Melatonin is a supplement that is most often used for insomnia. I see patients take this supplement on a daily and it is also a frequent recommendation of many providers. Here are a few melatonin clinical pearls that I would recommend you pay attention to when you see a patient taking it.
My first recommendation is to ensure that melatonin isn’t part of the prescribing cascade. Many times I have seen short-term orders for medications like prednisone that can cause insomnia. This adverse effect from prednisone leads to a new prescription or self-initiated use of melatonin. Other common medications that can cause insomnia include methylphenidate, amphetamine salts, modafinil, pseudoephedrine, and bupropion.
Another very common issue I see with melatonin is that it is often used with other medications used to treat insomnia. I’ve seen Z-drugs, trazodone, mirtazapine, and others used in combination with melatonin. One thing that you can do to help reduce polypharmacy is to ensure that we assess the efficacy of each medication. Pick one sedating agent at a time and if something isn’t successful, make sure it gets discontinued.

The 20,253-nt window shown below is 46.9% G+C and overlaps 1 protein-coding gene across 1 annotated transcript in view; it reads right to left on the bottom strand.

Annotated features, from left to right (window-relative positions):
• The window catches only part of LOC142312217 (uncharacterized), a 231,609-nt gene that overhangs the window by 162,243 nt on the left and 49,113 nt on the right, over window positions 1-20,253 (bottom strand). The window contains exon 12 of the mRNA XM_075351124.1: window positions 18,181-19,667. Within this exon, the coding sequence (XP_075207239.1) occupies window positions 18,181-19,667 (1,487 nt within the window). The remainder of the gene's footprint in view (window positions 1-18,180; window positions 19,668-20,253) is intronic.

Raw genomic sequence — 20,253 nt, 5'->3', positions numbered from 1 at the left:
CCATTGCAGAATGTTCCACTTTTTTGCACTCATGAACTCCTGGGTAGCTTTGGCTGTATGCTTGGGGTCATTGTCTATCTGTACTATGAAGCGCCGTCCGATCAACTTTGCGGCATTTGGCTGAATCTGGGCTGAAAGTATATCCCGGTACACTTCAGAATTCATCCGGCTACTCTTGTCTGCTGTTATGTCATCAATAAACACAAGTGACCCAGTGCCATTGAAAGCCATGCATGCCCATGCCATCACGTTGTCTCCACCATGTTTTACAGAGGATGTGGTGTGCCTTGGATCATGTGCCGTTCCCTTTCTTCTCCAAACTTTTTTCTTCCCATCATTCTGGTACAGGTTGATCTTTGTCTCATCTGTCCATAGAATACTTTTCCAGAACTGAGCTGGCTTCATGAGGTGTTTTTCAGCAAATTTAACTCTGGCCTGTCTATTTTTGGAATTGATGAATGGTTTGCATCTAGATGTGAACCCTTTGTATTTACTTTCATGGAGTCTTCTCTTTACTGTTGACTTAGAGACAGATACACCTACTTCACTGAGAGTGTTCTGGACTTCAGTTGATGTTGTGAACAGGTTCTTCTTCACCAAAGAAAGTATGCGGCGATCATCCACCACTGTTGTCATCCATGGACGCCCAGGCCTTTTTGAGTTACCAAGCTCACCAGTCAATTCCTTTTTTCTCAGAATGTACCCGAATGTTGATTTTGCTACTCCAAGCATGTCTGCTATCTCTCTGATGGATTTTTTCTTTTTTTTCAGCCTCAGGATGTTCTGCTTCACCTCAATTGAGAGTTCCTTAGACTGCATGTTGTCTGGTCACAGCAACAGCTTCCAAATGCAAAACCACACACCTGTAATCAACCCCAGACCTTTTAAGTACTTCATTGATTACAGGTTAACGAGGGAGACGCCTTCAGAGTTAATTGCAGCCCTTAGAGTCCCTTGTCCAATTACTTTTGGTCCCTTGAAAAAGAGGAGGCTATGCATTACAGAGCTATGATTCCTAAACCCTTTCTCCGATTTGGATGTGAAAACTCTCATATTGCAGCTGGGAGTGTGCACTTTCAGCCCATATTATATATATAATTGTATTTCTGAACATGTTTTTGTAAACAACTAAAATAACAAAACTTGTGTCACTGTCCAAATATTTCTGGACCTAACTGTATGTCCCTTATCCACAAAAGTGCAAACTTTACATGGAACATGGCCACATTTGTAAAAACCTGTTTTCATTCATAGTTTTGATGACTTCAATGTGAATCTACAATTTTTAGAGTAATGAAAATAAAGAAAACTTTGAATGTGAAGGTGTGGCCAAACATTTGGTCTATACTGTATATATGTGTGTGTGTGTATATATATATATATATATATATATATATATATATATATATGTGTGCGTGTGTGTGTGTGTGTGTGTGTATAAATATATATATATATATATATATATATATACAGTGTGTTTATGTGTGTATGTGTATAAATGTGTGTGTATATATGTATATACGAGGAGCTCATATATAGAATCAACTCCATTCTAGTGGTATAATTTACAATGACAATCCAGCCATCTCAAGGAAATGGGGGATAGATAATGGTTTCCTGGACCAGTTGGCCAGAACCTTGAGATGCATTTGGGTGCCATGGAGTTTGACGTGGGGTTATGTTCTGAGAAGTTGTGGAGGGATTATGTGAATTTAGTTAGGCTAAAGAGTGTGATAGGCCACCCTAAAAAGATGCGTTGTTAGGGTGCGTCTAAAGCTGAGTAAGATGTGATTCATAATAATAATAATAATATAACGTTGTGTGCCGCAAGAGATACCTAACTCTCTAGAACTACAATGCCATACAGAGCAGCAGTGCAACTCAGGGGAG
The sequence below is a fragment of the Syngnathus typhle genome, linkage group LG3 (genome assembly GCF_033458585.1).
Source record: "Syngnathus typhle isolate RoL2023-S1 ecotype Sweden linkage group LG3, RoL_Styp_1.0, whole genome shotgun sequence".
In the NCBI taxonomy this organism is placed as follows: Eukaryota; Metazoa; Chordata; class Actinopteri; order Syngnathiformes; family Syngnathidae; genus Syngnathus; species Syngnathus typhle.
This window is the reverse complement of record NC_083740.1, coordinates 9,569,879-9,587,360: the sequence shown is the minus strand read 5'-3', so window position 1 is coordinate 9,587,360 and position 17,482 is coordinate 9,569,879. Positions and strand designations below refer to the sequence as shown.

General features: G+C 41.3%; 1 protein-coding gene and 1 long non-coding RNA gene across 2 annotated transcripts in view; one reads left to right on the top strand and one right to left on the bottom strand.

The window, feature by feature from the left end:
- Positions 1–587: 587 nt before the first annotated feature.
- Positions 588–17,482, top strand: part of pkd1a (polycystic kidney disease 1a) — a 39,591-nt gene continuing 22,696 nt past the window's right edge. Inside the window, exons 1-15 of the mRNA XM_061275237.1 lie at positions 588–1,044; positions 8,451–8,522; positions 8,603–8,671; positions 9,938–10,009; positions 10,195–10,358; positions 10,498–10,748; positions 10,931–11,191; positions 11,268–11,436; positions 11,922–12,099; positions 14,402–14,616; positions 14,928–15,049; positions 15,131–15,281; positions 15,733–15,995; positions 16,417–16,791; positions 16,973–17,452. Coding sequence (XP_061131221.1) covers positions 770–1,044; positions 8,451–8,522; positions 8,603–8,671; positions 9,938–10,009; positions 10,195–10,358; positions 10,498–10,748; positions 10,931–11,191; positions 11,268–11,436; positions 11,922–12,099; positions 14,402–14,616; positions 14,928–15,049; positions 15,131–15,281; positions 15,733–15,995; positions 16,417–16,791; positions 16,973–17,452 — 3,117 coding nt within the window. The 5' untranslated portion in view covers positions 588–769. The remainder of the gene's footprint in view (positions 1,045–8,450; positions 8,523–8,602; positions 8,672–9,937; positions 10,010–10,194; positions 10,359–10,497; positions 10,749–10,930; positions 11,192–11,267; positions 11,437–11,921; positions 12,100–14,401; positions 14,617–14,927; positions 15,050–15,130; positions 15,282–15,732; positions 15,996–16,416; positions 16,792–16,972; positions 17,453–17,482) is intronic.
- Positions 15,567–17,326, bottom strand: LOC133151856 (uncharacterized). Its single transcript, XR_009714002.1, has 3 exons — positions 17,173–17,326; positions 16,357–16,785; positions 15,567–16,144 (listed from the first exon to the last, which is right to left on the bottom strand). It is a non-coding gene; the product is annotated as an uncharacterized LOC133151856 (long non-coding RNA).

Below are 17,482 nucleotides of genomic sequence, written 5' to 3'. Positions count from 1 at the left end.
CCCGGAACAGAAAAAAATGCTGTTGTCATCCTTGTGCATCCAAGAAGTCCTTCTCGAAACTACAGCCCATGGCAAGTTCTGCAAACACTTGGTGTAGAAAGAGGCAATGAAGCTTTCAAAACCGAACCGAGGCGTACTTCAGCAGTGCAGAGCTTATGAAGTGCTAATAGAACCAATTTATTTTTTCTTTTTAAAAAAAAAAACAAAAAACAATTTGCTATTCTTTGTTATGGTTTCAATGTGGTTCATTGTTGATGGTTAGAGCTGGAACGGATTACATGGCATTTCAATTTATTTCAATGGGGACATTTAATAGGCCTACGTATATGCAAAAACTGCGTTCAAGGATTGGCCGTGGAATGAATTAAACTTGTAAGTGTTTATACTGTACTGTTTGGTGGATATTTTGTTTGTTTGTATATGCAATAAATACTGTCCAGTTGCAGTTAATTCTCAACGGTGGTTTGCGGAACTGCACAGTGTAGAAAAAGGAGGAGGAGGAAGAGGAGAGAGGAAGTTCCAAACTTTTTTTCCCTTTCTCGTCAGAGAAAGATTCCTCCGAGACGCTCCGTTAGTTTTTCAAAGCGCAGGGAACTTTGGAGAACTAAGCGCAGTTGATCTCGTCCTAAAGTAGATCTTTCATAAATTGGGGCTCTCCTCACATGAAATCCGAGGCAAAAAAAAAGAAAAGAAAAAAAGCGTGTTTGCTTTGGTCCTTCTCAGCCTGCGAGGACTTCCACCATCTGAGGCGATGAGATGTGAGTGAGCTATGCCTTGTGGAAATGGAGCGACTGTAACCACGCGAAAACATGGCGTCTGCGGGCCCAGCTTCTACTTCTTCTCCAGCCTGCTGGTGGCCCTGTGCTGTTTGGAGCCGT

While melatonin is well-tolerated in most patients, the risk for adverse effects is going to increase as the dose increases. Many patients will grab a bottle of melatonin at a pharmacy and not think twice about what the actual dose is. I’m an advocate for trying to minimize the dose whenever possible. If you know a patient has started at 5 or 10 mg, they may be able to benefit from lower dosages. It would be worthwhile to consider a reduction in the dosing at some point to identify the minimum effective dose.
I’ll admit that it is a lot easier to take a pill than to focus on sleep hygiene, but it shouldn’t be disregarded. Having a fixed schedule and bedtime routine can significantly improve the ability of patients to fall asleep and stay asleep. Here’s a good link about sleep hygiene strategies.
While adverse effects are rare at lower over-the-counter dosages, there are two that I specifically look out for. The first one is pretty obvious; you have to monitor for excessive sedation that may impact functioning the next day. The other adverse effect that is very unique to melatonin is hyperprolactinemia. I especially lookout for this risk if patients are taking dopamine blocking agents that can have additive effects on increasing hyperprolactinemia risk.
Hopefully a few of these melatonin clinical pearls will help you better take care of your patients with insomnia!